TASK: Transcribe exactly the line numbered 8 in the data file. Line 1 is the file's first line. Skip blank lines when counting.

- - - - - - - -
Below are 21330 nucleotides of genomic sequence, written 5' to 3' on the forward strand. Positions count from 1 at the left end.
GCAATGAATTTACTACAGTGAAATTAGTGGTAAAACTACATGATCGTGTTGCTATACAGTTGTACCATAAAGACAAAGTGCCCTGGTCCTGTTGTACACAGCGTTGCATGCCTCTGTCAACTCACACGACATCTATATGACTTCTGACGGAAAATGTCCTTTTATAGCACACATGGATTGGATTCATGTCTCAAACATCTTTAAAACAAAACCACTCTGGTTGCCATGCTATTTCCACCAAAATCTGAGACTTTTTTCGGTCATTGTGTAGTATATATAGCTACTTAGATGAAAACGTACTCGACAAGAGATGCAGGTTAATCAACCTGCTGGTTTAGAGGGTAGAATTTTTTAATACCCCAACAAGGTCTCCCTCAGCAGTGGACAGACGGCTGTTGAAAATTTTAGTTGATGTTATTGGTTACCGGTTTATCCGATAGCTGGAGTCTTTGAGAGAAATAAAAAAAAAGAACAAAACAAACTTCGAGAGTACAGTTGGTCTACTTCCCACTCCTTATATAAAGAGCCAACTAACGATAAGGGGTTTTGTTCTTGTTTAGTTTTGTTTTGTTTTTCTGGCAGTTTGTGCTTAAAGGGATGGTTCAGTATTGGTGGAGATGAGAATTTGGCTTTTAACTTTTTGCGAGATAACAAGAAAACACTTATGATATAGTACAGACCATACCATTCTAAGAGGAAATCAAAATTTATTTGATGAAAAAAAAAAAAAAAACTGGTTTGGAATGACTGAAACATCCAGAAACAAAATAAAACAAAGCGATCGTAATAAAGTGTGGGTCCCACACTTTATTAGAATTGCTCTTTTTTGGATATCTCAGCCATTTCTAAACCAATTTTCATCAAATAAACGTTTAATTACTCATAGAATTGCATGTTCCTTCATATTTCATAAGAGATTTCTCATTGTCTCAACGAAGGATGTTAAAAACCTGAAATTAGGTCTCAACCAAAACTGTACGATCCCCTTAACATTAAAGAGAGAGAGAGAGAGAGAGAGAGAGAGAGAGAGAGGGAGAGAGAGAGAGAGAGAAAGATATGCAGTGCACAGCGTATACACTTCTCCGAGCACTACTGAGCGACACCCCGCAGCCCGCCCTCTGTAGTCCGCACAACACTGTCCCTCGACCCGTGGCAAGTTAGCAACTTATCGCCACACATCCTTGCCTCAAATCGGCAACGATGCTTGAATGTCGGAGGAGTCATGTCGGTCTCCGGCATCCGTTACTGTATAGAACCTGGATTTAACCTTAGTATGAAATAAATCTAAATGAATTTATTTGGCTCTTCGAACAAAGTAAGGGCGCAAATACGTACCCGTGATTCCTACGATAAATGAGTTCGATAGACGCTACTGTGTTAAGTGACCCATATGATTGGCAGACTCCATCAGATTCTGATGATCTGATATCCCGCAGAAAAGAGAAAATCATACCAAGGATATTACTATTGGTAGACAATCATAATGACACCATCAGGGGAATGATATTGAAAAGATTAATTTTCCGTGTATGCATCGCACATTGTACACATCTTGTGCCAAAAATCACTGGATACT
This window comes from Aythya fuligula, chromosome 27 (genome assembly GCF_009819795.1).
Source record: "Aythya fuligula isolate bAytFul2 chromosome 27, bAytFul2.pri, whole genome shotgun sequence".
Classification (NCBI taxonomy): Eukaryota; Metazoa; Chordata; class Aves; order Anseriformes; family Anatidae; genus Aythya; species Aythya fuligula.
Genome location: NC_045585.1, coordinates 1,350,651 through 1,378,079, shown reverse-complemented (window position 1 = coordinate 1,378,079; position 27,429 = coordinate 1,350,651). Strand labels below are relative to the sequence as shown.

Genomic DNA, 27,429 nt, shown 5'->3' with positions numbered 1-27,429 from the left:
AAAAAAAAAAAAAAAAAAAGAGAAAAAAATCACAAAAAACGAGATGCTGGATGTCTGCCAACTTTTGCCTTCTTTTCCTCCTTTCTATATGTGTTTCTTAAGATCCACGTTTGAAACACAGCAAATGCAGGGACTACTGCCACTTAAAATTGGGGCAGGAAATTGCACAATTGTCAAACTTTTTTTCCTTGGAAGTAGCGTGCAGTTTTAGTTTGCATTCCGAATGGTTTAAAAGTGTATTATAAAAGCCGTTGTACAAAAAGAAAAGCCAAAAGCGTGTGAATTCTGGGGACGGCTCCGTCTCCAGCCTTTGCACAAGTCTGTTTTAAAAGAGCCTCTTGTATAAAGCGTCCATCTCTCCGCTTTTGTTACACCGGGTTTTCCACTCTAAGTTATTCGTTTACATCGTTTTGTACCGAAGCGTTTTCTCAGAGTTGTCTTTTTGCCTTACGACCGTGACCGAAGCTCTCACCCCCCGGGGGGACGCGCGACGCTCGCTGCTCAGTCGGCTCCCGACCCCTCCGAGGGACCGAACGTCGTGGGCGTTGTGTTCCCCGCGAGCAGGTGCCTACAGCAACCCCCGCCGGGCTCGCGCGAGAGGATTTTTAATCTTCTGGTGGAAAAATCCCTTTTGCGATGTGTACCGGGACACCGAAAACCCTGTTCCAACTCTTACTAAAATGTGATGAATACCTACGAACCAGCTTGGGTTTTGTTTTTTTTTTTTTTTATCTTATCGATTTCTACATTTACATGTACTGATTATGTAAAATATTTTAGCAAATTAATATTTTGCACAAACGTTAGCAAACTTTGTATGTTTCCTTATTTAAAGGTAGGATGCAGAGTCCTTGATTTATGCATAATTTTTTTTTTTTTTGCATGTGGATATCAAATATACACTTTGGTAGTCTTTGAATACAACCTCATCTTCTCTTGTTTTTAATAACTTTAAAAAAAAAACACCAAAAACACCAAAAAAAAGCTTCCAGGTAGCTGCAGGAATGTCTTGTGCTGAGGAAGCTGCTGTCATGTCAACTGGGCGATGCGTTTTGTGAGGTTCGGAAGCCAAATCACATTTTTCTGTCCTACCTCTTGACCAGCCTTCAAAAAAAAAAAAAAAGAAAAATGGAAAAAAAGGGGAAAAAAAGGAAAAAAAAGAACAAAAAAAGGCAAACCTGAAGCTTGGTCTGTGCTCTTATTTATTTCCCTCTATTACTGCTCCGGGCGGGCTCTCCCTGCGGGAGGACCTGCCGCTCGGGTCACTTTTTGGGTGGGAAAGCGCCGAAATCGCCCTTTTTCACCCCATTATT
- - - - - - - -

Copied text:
AAAAAAAAAAAAAAAAAAAGAGAAAAAAATCACAAAAAACGAGATGCTGGATGTCTGCCAACTTTTGCCTTCTTTTCCTCCTTTCTATATGTGTTTCTTAAGATCCACGTTTGAAACACAGCAAATGCAGGGACTACTGCCACTTAAAATTGGGGCAGGAAATTGCACAATTGTCAAACTTTTTTTCCTTGGAAGTAGCGTGCAGTTTTAGTTTGCATTCCGAATGGTTTAAAAGTGTATTATAAAAGCCGTTGTACAAAAAGAAAAGCCAAAAGCGTGTGAATTCTGGGGACGGCTCCGTCTCCAGCCTTTGCACAAGTCTGTTTTAAAAGAGCCTCTTGTATAAAGCGTCCATCTCTCCGCTTTTGTTACACCGGGTTTTCCACTCTAAGTTATTCGTTTACATCGTTTTGTACCGAAGCGTTTTCTCAGAGTTGTCTTTTTGCCTTACGACCGTGACCGAAGCTCTCACCCCCCGGGGGGACGCGCGACGCTCGCTGCTCAGTCGGCTCCCGACCCCTCCGAGGGACCGAACGTCGTGGGCGTTGTGTTCCCCGCGAGCAGGTGCCTACAGCAACCCCCGCCGGGCTCGCGCGAGAGGATTTTTAATCTTCTGGTGGAAAAATCCCTTTTGCGATGTGTACCGGGACACCGAAAACCCTGTTCCAACTCTTACTAAAATGTGATGAATACCTACGAACCAGCTTGGGTTTTGTTTTTTTTTTTTTTTATCTTATCGATTTCTACATTTACATGTACTGATTATGTAAAATATTTTAGCAAATTAATATTTTGCACAAACGTTAGCAAACTTTGTATGTTTCCTTATTTAAAGGTAGGATGCAGAGTCCTTGATTTATGCATAATTTTTTTTTTTTTTGCATGTGGATATCAAATATACACTTTGGTAGTCTTTGAATACAACCTCATCTTCTCTTGTTTTTAATAACTTTAAAAAAAAAACACCAAAAACACCAAAAAAAAGCTTCCAGGTAGCTGCAGGAATGTCTTGTGCTGAGGAAGCTGCTGTCATGTCAACTGGGCGATGCGTTTTGTGAGGTTCGGAAGCCAAATCACATTTTTCTGTCCTACCTCTTGACCAGCCTTCAAAAAAAAAAAAAAAGAAAAATGGAAAAAAAGGGGAAAAAAAGGAAAAAAAAGAACAAAAAAAGGCAAACCTGAAGCTTGGTCTGTGCTCTTATTTATTTCCCTCTATTACTGCTCCGGGCGGGCTCTCCCTGCGGGAGGACCTGCCGCTCGGGTCACTTTTTGGGTGGGAAAGCGCCGAAATCGCCCTTTTTCACCCCATTATT